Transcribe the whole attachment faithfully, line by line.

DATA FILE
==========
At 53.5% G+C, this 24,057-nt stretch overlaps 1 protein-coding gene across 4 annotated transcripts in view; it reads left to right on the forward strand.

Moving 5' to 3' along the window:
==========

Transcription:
At 53.5% G+C, this 24,057-nt stretch overlaps 1 protein-coding gene across 4 annotated transcripts in view; it reads left to right on the forward strand.

Moving 5' to 3' along the window: